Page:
Results from the elemental mapping in Fig. 8 shows the elemental distribution in the dolostone sample. The matrix of the rock, as seen as the darker phase in the BSD image, is mainly composed of magnesium, calcite, silica, oxygen,and aluminum. The presence of magnisum and calcite, along with analyses with the petrographic microscope, indicates that the matrix of the sample is composed of dolomite, a mechanically strong carbonate mineral. The presence of silica and aluminum, along with observations made with the petrographic microscope, indicate that there are also a lot of clays within the matrix. The composition of the mostly calcium, indicating the vein is calcite. The calcite vein in the dolomite matrix could have been precipitated from fluids outside of the dolostone or only calcium and not magnesium was dissolved from the matrix and then deposited as calcite veins. Although dolostone is stronger than limestone, the presence of clays in the dolostone can make this unit behave mechanically weaker than the limestone, which does not have clays present.

Results from Fig. 9 show the composition of a fine mineral grow on the face of calcite crytals of a calcite vein chip. From the spot x-ray elemental spectrum, the composition of the fine crystal is silica and oxygen. These fine crystals are then identified as quartz (SiO2).

5. Secondary Electron Imaging

Secondary electron (SE2) imaging was used to collect topographic information of the vein chip samples. Secondary electrons are generated in an inelastic collision as the electrons from the high-beam electron beam hits the surface of a sample. These secondary electrons are low energy and escape from the surface of the sample. These electrons are then collected and generate information about the sample's surface topography.

Figure 11: SE2 images of vein chips from sliding surfaces, within the dolostone unit.

SE2 images were collected in order to determine the structure of the vein growth along sliding surfaces. Prior to SE2 imaging, it was thought that veins that form along sliding surfaces, in this case fault planes, grew in a firbous structure. This fibrous structure would be seen as elongate, equal width crytals that grow in the sliding along the plane. From SEM imaging with SE2 it was found that the veins along the sliding planes did not grow in the fibrous structure as orignally thought. From the rough and blocky texture of the sample's surfaces it is seen that these veins grew in a blocky fashion. This tells us about the structure of the veins and how they formed, however, we cannot use these for further deformation analyses due to their blocky structure. The top middle image in Fig. 10 shoes a calcite crytal face with one set of parallel twin running up and down the crystal. The rhombohedral structure of the calcite grains can be seen in the top right image as well as the middle and right lower images in Fig. 10. This rhombohedral structure of the calcite crytals further demonstrates the blocky texture of the veins.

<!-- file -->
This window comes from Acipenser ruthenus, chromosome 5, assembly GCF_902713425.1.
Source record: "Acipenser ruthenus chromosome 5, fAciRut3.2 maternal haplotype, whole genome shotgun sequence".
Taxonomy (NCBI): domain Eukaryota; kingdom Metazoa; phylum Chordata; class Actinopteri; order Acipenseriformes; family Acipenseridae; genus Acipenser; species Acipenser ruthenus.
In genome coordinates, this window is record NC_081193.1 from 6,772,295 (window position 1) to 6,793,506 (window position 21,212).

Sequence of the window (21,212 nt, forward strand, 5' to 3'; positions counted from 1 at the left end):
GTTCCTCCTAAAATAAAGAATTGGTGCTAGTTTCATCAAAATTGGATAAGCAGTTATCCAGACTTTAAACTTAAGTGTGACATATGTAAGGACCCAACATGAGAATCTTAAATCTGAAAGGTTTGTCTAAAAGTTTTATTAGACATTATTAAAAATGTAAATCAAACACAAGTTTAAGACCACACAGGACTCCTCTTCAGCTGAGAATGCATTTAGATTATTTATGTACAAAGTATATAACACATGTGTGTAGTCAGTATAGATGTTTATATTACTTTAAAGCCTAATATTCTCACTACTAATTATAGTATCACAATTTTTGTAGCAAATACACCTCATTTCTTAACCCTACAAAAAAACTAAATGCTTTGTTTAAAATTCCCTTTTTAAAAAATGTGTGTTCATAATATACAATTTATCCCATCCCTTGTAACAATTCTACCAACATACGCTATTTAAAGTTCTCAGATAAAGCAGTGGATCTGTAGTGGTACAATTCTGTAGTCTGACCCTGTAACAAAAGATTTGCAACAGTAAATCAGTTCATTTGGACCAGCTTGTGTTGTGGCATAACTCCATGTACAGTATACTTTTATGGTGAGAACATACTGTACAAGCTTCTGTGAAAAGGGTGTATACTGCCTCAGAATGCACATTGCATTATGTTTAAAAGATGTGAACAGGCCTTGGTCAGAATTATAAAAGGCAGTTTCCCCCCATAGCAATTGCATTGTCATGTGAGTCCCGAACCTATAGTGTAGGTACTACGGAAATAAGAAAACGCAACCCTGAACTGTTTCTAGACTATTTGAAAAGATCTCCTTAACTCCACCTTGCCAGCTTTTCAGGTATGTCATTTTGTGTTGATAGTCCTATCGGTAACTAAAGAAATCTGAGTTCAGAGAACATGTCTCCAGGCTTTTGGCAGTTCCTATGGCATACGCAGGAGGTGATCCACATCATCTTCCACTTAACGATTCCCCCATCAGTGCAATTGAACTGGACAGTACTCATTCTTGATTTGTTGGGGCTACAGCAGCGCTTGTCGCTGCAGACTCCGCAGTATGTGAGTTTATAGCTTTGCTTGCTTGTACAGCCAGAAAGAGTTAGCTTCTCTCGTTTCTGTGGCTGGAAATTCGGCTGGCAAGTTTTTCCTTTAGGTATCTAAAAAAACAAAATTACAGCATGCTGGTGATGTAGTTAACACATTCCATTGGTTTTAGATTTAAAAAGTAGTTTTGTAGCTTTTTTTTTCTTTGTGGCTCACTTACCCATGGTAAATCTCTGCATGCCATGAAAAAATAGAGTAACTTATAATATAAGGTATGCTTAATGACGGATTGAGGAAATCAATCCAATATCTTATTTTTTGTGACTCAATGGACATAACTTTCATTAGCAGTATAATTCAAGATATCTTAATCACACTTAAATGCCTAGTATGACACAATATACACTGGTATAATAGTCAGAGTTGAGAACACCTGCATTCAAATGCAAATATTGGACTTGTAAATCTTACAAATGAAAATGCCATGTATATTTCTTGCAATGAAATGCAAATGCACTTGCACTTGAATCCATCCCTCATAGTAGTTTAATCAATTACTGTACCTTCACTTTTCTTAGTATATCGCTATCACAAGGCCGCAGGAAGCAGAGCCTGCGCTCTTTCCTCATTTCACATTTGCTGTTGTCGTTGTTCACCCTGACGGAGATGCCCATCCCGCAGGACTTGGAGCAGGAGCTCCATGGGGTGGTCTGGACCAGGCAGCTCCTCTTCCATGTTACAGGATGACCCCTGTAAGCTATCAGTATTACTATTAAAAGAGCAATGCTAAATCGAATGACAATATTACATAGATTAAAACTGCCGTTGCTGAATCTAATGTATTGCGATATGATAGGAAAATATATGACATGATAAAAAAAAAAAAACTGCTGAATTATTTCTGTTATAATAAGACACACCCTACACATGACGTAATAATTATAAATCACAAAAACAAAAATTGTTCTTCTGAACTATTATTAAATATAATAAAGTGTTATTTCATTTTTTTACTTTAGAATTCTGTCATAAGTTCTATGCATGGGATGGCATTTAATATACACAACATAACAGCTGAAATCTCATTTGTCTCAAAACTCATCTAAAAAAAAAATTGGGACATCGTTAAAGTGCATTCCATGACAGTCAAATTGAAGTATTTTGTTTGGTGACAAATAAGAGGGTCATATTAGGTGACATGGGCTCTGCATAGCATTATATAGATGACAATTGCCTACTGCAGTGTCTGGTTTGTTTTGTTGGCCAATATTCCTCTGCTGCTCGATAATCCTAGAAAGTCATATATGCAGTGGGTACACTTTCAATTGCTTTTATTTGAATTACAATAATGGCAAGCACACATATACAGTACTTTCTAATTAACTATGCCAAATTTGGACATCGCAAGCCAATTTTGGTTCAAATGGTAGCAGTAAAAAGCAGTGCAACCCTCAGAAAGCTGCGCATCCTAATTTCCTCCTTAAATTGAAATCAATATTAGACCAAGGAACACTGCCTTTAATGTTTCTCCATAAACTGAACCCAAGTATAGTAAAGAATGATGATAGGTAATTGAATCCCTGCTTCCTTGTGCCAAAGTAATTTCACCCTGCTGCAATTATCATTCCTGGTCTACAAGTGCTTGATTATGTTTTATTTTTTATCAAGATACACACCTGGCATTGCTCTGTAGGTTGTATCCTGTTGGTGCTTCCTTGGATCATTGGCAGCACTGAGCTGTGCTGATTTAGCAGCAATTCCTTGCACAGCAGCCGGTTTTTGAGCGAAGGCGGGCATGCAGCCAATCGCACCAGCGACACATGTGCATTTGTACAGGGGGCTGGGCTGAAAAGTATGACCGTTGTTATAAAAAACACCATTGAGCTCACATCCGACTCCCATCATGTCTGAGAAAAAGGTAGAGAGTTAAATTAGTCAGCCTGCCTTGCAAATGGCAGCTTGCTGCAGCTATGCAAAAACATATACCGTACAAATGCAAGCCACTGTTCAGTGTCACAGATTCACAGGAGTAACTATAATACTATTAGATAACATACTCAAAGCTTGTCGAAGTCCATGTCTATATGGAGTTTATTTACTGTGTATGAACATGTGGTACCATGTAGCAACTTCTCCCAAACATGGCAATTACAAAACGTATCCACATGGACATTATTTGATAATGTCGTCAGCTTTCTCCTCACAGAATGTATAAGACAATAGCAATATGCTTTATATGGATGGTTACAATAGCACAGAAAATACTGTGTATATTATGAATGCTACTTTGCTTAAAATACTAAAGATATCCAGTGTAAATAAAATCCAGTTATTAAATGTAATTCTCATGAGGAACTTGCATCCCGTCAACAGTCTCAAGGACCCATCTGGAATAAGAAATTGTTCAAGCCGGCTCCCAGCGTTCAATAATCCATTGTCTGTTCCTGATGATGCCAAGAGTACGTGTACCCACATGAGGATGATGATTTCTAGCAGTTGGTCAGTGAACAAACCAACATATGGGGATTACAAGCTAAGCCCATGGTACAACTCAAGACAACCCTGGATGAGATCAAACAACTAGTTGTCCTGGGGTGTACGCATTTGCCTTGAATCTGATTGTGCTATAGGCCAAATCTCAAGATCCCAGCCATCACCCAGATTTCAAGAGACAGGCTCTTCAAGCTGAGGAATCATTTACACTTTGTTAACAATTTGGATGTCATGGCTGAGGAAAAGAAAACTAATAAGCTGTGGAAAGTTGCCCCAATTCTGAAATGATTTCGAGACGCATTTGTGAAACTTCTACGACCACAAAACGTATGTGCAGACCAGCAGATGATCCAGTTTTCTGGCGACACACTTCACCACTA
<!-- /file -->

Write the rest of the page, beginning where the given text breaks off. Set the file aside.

5. Colorization

Adobe Photoshop was used to colorize the fine quartz crytal growth on the surface of calcite crystals on a vein chip imaged with SE2.

Figure 12: The colorization of these SE2 image of a vein chip.

7. Conclusions

The SEM along with the various tecniques described were used to determine the composition of the dolostone unit as well as understand the microstructure of the veins that formed along sliding surfaces within the dolostone unit. From these analyses with x-ray spectroscopy, it was determined that the dolostone unit is composed of dolomite, a mechanically strong mineral, as well as clays, mechanically weak minerals. Decollements typically form in weak horizons; the presence of clays within the dolomite matrix weakens the unit as a whole and thus is a probably aid for the decollement forming within the dolostone unit rahter than the limestone unit. SE2 imaging of the vein chips revealed that the veins grew in blocky structure rather than the previously interpretation of fibrous growth.


I would like to thank my instructor,Brian McIntyre and my TA, Nursha for answering all of my questions, guiding us through the course, labs, and projects, as well as being patient with all of us students.

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Marshak, 1986, Structure and tectonics of the Hudson Valley fold-thrust belt, eastern New York: NYSGA.

Van Der Pluijm, Ben A. (2004). Earth Structure. New York, NY: W.W. Norton. p. 457